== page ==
It is important to note that having a risk factor does not mean that one will get the condition. A risk factor increases one’s chances of getting a condition compared to an individual without the risk factors. Some risk factors are more important than others.

Also, not having a risk factor does not mean that an individual will not get the condition. It is always important to discuss the effect of risk factors with your healthcare provider.

What are the Causes of Pelvic Actinomycosis? (Etiology)

Pelvic Actinomycosis constitutes approximately 10% of all cases of actinomycosis. It is caused by anaerobic bacteria,belonging to the family Actinomycetaceae. These bacteria are gram-positive and can survive in very low concentrations of oxygen

The following are some bacterial species known to cause Actinomycosis:

  • Actinomyces israelii, which is responsible for majority of infections
  • Actinomyces gerencseriae
  • Actinomyces viscosus
  • Actinomyces meyeri
  • Actinomyces naeslundii

Under normal circumstances, the bacteria are present in the mucous lining of the mouth, throat, digestive system, and the female reproductive tract, without causing harm.

  • However, when the mucous lining gets damaged owing to numerous factors, such as injury (erosion of endometrium caused by use of IUD), trauma, or surgery, the bacteria enter the inner/deeper tissues
  • Being anaerobic, they can survive and multiply in the low oxygen conditions of deep tissue, causing the development of scar tissue and fistula (or abnormal tracts)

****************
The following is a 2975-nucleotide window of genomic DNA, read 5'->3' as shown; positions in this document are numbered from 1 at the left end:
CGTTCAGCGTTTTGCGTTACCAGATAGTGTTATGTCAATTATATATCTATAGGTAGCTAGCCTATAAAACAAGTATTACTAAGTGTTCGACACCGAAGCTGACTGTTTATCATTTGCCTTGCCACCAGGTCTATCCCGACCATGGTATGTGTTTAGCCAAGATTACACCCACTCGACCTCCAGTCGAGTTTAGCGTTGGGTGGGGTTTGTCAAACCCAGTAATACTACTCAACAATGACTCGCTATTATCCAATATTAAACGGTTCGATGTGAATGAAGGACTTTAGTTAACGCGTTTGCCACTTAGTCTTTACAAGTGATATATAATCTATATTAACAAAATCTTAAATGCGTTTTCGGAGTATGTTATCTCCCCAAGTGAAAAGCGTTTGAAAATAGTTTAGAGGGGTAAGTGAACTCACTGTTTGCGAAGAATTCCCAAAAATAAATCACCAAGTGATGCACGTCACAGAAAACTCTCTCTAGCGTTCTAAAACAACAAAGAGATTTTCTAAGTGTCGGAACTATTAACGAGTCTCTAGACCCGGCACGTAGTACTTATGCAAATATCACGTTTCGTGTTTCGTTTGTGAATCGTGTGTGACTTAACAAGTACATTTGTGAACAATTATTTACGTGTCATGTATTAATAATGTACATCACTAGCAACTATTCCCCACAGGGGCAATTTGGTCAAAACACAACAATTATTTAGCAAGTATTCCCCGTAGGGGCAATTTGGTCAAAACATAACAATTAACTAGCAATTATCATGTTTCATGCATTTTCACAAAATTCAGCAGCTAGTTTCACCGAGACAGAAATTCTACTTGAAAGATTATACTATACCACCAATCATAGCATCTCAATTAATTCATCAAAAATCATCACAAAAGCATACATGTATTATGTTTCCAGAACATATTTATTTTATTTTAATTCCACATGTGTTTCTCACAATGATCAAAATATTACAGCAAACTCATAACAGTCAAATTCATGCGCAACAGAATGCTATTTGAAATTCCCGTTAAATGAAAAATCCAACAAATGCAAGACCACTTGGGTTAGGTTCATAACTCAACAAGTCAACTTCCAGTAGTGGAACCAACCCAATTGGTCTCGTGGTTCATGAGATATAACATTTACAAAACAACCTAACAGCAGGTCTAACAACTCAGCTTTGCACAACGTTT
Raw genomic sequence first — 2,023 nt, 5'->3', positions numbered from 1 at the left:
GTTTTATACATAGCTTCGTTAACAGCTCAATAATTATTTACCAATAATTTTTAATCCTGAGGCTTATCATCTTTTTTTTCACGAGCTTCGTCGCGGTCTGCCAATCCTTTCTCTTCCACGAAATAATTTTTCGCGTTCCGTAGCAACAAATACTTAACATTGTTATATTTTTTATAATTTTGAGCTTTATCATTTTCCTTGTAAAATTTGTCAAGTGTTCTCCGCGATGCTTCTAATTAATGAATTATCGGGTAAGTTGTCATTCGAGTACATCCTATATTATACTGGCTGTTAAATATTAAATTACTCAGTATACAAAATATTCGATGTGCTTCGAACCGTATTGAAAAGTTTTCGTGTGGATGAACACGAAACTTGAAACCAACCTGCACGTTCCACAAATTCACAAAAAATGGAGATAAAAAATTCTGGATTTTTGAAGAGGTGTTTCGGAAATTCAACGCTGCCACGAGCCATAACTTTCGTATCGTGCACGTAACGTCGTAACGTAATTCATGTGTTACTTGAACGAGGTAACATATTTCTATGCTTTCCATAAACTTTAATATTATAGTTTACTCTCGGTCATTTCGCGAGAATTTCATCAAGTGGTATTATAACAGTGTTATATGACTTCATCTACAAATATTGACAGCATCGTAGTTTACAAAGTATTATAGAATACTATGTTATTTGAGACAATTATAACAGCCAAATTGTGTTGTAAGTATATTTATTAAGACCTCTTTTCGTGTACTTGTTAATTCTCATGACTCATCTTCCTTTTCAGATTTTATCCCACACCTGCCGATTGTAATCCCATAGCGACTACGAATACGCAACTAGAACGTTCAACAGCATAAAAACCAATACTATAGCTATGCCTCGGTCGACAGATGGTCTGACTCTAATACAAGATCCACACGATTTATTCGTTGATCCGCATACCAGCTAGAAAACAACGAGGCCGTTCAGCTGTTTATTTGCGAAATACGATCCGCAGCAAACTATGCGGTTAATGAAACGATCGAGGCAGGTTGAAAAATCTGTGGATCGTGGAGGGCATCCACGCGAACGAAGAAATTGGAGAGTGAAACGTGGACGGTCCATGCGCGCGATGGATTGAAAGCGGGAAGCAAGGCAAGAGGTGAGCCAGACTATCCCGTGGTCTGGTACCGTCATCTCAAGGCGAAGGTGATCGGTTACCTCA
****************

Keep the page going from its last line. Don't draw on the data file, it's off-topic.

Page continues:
• Abscess formation can take place with the accumulation of pus, which may drain when the tracts reach the surface of skin. This process may take months to years

Pelvic Actinomycosis is not limited to the reproductive tract, since the urinary bladder and abdominal wall can get affected as well. The exact mechanism of formation of these infections is not known. Additionally, in rare cases, Testicular Actinomycosis has been reported in men as well.

Note: Pelvic Actinomycosis is not a contagious infection and it does not spread from one individual to another.

What are the Signs and Symptoms of Pelvic Actinomycosis?

The signs and symptoms of Pelvic Actinomycosis may vary depending on the site and severity of infection, and may include:

  • Abscess formation in the genitals, urinary bladder, or abdominal wall
  • Pelvic pain
  • Vaginal discharge, bleeding
  • Constipation
  • Weight loss

How is Pelvic Actinomycosis Diagnosed?

Pelvic Actinomycosis is diagnosed on the basis of the following test and exams:

  • A thorough physical examination and assessment of symptoms
  • Evaluation of the affected individual’s medical history
  • Microscopic observation of fluid drainage from abscess or tissue samples to check for sulfur granules (which are named after the characteristics of the granules i.e., round and yellow, and not because they contain sulfur). The tissue samples may have to be obtained surgically
  • Culture of fluid or tissue from infected area: These bacteria are slow to grow in culture, and it may take over 3 weeks to obtain a (positive) culture result
  • X-ray or computed tomography (CT) imaging to ascertain location and number of abscesses, as well as differentiate inflammatory masses due to infection from the tumors

Note: Pelvic Actinomycosis may mimic some malignant conditions, and therefore, ruling out other health conditions may often be necessary to arrive at a final diagnosis.